He is also known for a single release of "Misery", the first cover version of a Beatles song to be released. In early 1963, Lynch had been on the same bill as the Beatles on the group's first British tour; John Lennon and Paul McCartney wrote "Misery" in January 1963, in the hopes that the artist on top of the bill, Helen Shapiro, would record it.Shapiro's record producer turned it down, but Lynch took the composition and gave it a much more pop oriented arrangement than the Beatles would use when they recorded "Misery" themselves on their debut album, Please Please Me.

Whilst on a coach with the Beatles (on tour with Helen Shapiro), Lynch reportedly offered to help them write a song, but quickly became frustrated and criticised their ability to compose music – at the time Lennon and McCartney were writing "From Me to You". Years later he appeared on the album cover of Wings' 1973 album Band on the Run, along with other celebrities.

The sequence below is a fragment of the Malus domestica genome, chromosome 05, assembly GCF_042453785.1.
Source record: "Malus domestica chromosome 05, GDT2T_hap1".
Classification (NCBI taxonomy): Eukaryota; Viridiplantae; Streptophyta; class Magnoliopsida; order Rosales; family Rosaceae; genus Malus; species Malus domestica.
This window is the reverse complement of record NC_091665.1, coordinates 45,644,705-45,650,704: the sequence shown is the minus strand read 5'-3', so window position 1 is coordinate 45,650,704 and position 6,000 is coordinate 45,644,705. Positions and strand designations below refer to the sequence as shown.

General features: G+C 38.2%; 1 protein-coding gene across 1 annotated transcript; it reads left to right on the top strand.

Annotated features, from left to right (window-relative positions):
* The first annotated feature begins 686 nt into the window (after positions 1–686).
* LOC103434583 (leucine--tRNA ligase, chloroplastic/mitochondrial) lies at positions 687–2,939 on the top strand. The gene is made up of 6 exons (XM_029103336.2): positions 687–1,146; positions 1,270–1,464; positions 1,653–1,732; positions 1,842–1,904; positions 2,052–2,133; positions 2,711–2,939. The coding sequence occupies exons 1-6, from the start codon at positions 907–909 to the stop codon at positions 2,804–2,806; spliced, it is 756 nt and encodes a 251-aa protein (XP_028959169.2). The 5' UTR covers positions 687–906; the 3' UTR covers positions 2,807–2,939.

He also wrote the classic "Sha La La La Lee" for the Small Faces, as well as collaborating with Brill Building legends Mort Shuman and Jerry Ragavoy.

And he's on the cover of Band on the Run.

Image: http://img115.xooimage.com/files/7/3/a/kenny-paul-56df2ba.png width=400


Image: http://img111.xooimage.com/files/c/7/c/misery-sheet-musi...y-lynch--56df2b0.jpg


"Misery"


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Kafka
USA Fan
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Member since Jul 2007
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re: Endless Sleep - The Obituary Thread
LINK
quote:

Sleepy LaBeef, a rock and country performer who began his career in the mid-’50s and whose concerts continued to be a draw for the rockabilly community well into this year, died Thursday at age 84. No cause of death has been given.

Although LeBeef never had any singles chart above the 60s, his legend loomed almost as large as he did — the singer was around six-and-a-a-half feet tall — at festivals where he was often the lone remaining active link to the birth of rock ‘n’ roll. He earned his own chapter in one of the essential books about rock’s pioneers, Peter Guralnick’s “Lost Highway: Journeys and Arrivals of American Musicians.”
quote: